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Boosting tourism and protecting environment

Visiting Lhasa by train has become a popular choice. The Qinghai-Tibet Railway, known as the sky line, has been functioning for 7 seven years since July 1, 2006, when it was officially put into operation. The railway has not only benefited the local economy, but also protected the environment by virtue of the revenues it has yielded.

Green Project

The railway traverses three national-level nature reserves, namely the Hoh Xil, Sanjiangyuan and Changtang reserves.Environmental supervision of the railway started before its construction and continued after its first operation on July 1, 2006. On October 17th, 2012, the Ministry of Environmental Protection reviewed the world's highest rail system and announced the results to be "satisfying" after evaluation, according to the People's Daily.

According to the ministry, the wildlife paths, protection of vegetation, frozen earth, marsh and scenery, as well as anti-pollution measures have met expectations, and realized the harmony between the projects and the environment.

Economy Engine

Government data indicates that the region received 10.58 million tourists in 2012, a sharp surge compared with 1.8 million in 2006, according to Xinhua reports. Spanning 1,956 km including nearly 1,000 km at an altitude of over 4,000 meters, the Qinghai-Tibet Railway is the world's highest and longest railway on plateau.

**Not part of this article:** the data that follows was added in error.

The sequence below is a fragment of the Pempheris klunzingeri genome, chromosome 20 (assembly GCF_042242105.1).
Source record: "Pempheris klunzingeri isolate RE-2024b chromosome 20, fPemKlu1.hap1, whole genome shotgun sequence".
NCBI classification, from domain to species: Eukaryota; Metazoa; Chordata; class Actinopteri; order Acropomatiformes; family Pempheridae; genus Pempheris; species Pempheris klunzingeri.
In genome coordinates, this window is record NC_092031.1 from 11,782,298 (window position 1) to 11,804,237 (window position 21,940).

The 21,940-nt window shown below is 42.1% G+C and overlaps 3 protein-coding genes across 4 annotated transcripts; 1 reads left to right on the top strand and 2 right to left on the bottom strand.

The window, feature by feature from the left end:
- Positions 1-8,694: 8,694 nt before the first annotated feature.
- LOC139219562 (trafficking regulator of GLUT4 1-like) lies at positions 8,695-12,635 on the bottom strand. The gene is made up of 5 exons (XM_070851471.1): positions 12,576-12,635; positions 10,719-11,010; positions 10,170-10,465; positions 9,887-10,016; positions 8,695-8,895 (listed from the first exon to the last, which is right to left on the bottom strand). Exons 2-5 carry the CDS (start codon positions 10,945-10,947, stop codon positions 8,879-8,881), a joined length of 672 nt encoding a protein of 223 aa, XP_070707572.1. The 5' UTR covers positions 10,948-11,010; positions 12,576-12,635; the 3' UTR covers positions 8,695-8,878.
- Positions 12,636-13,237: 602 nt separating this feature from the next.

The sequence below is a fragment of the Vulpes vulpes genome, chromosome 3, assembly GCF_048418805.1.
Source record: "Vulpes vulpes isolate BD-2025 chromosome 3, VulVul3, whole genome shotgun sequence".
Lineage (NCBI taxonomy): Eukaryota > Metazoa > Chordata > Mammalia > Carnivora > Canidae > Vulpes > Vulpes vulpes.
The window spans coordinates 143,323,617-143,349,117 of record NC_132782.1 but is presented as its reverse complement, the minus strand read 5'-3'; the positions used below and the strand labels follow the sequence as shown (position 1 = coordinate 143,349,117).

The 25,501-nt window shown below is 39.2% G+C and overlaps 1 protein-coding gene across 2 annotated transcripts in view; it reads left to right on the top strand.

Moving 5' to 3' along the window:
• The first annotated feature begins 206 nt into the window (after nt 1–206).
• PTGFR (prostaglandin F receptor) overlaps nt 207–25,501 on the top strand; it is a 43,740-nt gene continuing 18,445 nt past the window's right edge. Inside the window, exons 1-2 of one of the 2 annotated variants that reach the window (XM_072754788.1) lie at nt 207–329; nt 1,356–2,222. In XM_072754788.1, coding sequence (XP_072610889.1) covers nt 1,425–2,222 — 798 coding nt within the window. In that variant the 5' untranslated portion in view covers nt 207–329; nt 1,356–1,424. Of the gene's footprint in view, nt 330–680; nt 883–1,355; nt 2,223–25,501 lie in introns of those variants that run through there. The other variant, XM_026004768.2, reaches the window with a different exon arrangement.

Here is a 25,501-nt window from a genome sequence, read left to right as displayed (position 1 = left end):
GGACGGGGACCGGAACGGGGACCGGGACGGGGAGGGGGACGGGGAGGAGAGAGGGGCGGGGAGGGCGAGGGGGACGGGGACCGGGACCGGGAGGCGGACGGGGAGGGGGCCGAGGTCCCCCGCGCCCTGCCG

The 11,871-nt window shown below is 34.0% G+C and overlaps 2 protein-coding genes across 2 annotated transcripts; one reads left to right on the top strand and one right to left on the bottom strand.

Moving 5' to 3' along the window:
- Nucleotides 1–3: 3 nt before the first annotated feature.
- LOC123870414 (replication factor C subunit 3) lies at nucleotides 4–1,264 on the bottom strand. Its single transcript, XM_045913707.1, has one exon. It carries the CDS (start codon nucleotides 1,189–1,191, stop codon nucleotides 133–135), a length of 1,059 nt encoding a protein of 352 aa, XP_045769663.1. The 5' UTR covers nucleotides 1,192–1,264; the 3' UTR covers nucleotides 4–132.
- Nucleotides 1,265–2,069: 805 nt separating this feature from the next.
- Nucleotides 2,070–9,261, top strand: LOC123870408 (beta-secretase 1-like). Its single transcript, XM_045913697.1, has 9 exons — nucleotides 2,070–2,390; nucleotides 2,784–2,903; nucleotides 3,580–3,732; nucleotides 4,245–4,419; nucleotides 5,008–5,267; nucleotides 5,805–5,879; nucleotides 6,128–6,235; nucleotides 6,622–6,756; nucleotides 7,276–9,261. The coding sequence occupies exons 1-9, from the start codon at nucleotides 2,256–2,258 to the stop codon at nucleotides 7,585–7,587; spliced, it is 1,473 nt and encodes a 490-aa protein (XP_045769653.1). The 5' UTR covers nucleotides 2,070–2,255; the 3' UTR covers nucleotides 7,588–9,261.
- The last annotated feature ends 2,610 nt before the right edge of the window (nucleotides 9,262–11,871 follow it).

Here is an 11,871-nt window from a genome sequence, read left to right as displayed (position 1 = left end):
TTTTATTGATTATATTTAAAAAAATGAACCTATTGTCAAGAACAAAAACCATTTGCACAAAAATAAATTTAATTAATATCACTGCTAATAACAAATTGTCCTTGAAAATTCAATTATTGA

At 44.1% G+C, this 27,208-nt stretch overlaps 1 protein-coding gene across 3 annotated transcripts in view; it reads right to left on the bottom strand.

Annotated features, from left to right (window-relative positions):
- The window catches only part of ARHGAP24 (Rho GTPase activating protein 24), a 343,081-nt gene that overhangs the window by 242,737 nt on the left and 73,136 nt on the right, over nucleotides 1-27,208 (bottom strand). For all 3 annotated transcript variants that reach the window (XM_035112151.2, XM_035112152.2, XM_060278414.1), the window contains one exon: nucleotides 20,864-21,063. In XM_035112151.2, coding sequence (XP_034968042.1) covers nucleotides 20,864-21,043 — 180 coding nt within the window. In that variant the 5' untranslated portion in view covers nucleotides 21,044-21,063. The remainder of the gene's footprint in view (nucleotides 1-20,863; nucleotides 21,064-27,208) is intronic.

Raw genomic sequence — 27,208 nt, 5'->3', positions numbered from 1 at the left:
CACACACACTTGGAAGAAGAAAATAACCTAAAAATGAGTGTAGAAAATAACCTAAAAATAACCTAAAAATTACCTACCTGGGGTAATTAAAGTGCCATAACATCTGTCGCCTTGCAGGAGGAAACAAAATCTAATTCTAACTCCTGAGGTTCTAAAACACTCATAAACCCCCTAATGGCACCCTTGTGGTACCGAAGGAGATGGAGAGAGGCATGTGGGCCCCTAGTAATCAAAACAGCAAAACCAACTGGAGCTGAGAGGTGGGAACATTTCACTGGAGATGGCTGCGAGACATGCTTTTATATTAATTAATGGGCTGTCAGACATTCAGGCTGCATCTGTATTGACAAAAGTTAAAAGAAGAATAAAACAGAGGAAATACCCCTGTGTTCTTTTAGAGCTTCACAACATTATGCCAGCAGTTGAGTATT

The railway line has brought huge economic benefits to both Qinghai and Tibet.

In 2011, the railway line saw a record high of tourist number of 10 mln, in and out of the region, compared with 1.8mln in 2006, 2.7mln in 2007 and 6mln in 2010, according to Wang Songping, deputy chief of the regional tourism bureau.

Starting from scratch after the Peaceful Liberation of Tibet in 1959, Tibet's tourist industry began to sprout right after the reform and opening up policy issued in 1978 by Deng Xiaoping, the architect of this policy.

In 1980, Tibet's first government- run travel agency, China International Travel Service, was founded, according to Wang Songping, the current deputy director of the regional tourism bureau, whose first job was a tour guide in Lhasa in 1984.

Wang said that Tibet's tourism is much more vibrant compared with the previous years, in terms of government support from all levels, in all aspects and the diligence of the local government and common people.

"Over 100 hotels opened in Lhasa in 2007, one year after the operation of the Qinghai-Tibet Railway", according to two editors from the local tourism magazines.